The two most notable attractions on this road are Kata Tjuta / The Olgas and Uluru / Ayers Rock, both within the Uluru-Kata Tjuta National Park in the Northern Territory.

On the Western Australian side of the border, other attractions include Tjukayirla Roadhouse,[10] whose name derives from the Tjukayirla rockholes, which are located at the southwest end of the campground.[11] Wildlife can be seen around the roadhouse, including dingoes, emus, kangaroos, camels and many species of birds.[10]

Empress Springs, or Reti, is a significant cultural site for Ngalia people, and is situated on land subject to a native title claim. The site is depicted in a mural on Kalgoorlie Police Station, created by Deeva and Kado Muir in 2018.[12] The springs are inside a cave, located around 60 km (37 mi) north along the David Carnegie Rd, the junction of which is along the Great Central Rd 15 km (9 mi) west of the roadhouse. Access is via a chain ladder.[11]

Nearby attractions include the marker erected by surveyors Harry L. Paine and Hugh C. Barclay in 1931 on their expedition to the Warburton Ranges, known as the Paine & Barclay Survey Marker. The closest rockhole to the marker is the Winduldarra Rockhole.[13]

Additional attractions include Lasseter's Cave, the Petermann Ranges, Giles Weather Station, the ochre bluff of Giles Breakaway, Lake Throssell, Lake Yeo Nature Reserve, and Peegull Waterhole and Caves.


Western AustraliaLavertonLaverton00.0
Cosmo Newbery8553
NgaanyatjarrakuTjukayirla Roadhouse307191
Warburton554344Great Central Road is sometimes considered concurrent with Gunbarrel Highway between Warburton and Warakurna
Warakurna781485Old Gunbarrel HighwayAlso Giles Weather Station, Giles Airport
Warakurna807501Gunbarrel HighwayPipalyatjara, South Australia
Giles854531Sandy Blight Junction RoadKintore, Northern Territory
Northern TerritoryMacDonnell RegionKaltukatjara870540(Formerly Docker River) Great Central Road in Western Australia; Tjukaruru Road in Northern Territory
unincorporated areaYulara1,110690Lasseter HighwayAlice Springs, Darwin
1.000 mi = 1.609 km; 1.000 km = 0.621 mi

See also[edit]

icon Australian Roads portal


  1. ^ a b Hema, Maps (2005). Australia's Great Desert Tracks SW Sheet (Map). Eight Mile Plains Queensland: Hema Maps. ISBN 978-1-86500-161-6.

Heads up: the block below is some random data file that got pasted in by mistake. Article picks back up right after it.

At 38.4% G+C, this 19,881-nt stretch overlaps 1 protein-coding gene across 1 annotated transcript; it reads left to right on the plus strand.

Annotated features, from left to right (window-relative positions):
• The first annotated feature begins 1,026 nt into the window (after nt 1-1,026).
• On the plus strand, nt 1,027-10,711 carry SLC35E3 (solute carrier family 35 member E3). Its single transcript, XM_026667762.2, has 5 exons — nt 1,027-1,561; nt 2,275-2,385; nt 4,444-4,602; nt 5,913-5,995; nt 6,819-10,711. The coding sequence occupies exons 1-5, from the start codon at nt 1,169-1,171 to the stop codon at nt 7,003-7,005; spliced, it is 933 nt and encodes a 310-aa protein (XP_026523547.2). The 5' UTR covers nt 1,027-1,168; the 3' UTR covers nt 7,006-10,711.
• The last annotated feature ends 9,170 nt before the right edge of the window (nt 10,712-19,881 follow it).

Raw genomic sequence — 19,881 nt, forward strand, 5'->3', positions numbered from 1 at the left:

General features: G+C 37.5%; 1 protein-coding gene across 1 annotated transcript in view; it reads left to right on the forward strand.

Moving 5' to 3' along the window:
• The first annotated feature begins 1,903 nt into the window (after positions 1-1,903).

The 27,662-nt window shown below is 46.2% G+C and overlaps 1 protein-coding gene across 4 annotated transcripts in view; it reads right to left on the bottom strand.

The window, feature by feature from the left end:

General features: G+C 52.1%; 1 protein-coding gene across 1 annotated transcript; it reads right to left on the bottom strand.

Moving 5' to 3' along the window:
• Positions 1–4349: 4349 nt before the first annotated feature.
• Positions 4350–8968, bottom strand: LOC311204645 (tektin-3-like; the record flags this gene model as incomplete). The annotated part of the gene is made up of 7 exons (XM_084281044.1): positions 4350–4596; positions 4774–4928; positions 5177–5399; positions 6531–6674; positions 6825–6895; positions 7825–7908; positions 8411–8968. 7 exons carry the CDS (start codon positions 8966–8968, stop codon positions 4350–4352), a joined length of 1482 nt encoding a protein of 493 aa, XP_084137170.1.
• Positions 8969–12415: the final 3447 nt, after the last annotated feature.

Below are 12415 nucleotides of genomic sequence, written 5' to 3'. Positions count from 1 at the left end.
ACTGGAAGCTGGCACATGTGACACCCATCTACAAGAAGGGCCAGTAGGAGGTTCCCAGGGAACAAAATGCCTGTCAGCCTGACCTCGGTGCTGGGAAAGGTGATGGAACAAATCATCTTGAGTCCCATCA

2. ^ Hema, Maps (2005). Australia's Great Desert Tracks SC Sheet (Map). Eight Mile Plains Queensland: Hema Maps. ISBN 978-1-86500-164-7.
  3. ^ Walker, Greg (2012), Great Central Road : The Outback Travellers Track Guide, Design Interaction, ISBN 978-0-9874125-2-2
  4. ^ Royal Automobile Club of W.A.; Royal Automobile Club of W.A. Mapping Section (1996), Perth - Alice Springs via "Gunbarrel Highway" or Great Central Road (9th ed.), RACWA, retrieved 10 July 2015
  5. ^ Beadell, Len (1965). Too Long in the Bush. New Holland Publishers (Australia). ISBN 1864367199.
  6. ^ "Roads General References Re Development". State Records Office of WA. 15 January 1980. Series S243 - Files - General [1], Item 76/1232. Retrieved 4 June 2018.
  7. ^ a b "Entry permits for access to Aboriginal Lands". Department of Planning, Lands and Heritage. Government of Western Australia. 2019. Retrieved 6 April 2019.
  8. ^ "Transit Permit Application". Central Land Council. 2019. Retrieved 6 April 2019.
  9. ^ "Tjukaruru Road Upgrade". Department of Infrastructure, Transport, Regional Development and Communications. 18 June 2021. Retrieved 30 March 2022.
  10. ^ a b "Home". Tjukayirla Roadhouse. Retrieved 22 July 2022.
  11. ^ a b "Local attractions". Tjukayirla Roadhouse. Retrieved 23 July 2022.
  12. ^ "Kado & Deeva Muir". Artgold. Retrieved 22 July 2022.
  13. ^ "Paine & Barclay Survey Marker (1931) - Great Central Road WA". ExplorOz. Retrieved 23 July 2022.
  14. ^ Google (20 January 2017). "Great Central Road" (Map). Google Maps. Google. Retrieved 20 January 2017.

External links[edit]